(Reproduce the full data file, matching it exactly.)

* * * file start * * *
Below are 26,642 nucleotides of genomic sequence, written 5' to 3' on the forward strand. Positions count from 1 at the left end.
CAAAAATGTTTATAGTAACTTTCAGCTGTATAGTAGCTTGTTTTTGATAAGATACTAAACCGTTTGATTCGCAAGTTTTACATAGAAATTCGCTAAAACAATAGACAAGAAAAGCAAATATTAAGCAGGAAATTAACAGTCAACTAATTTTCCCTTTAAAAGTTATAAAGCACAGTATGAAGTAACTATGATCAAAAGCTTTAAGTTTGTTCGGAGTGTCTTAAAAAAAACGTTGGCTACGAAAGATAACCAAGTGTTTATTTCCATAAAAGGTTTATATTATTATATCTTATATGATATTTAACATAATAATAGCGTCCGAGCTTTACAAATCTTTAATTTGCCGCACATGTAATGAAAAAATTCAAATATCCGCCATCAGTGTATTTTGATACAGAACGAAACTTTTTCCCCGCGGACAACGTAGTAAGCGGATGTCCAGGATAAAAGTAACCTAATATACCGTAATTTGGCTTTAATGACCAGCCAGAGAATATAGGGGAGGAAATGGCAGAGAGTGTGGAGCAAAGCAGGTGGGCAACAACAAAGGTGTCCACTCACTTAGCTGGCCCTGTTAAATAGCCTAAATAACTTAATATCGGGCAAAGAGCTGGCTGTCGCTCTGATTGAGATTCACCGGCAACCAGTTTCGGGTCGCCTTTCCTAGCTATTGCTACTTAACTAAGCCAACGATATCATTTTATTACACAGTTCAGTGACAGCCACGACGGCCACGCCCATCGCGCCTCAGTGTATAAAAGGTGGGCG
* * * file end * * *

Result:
Below are 26,642 nucleotides of genomic sequence, written 5' to 3' on the forward strand. Positions count from 1 at the left end.
CAAAAATGTTTATAGTAACTTTCAGCTGTATAGTAGCTTGTTTTTGATAAGATACTAAACCGTTTGATTCGCAAGTTTTACATAGAAATTCGCTAAAACAATAGACAAGAAAAGCAAATATTAAGCAGGAAATTAACAGTCAACTAATTTTCCCTTTAAAAGTTATAAAGCACAGTATGAAGTAACTATGATCAAAAGCTTTAAGTTTGTTCGGAGTGTCTTAAAAAAAACGTTGGCTACGAAAGATAACCAAGTGTTTATTTCCATAAAAGGTTTATATTATTATATCTTATATGATATTTAACATAATAATAGCGTCCGAGCTTTACAAATCTTTAATTTGCCGCACATGTAATGAAAAAATTCAAATATCCGCCATCAGTGTATTTTGATACAGAACGAAACTTTTTCCCCGCGGACAACGTAGTAAGCGGATGTCCAGGATAAAAGTAACCTAATATACCGTAATTTGGCTTTAATGACCAGCCAGAGAATATAGGGGAGGAAATGGCAGAGAGTGTGGAGCAAAGCAGGTGGGCAACAACAAAGGTGTCCACTCACTTAGCTGGCCCTGTTAAATAGCCTAAATAACTTAATATCGGGCAAAGAGCTGGCTGTCGCTCTGATTGAGATTCACCGGCAACCAGTTTCGGGTCGCCTTTCCTAGCTATTGCTACTTAACTAAGCCAACGATATCATTTTATTACACAGTTCAGTGACAGCCACGACGGCCACGCCCATCGCGCCTCAGTGTATAAAAGGTGGGCG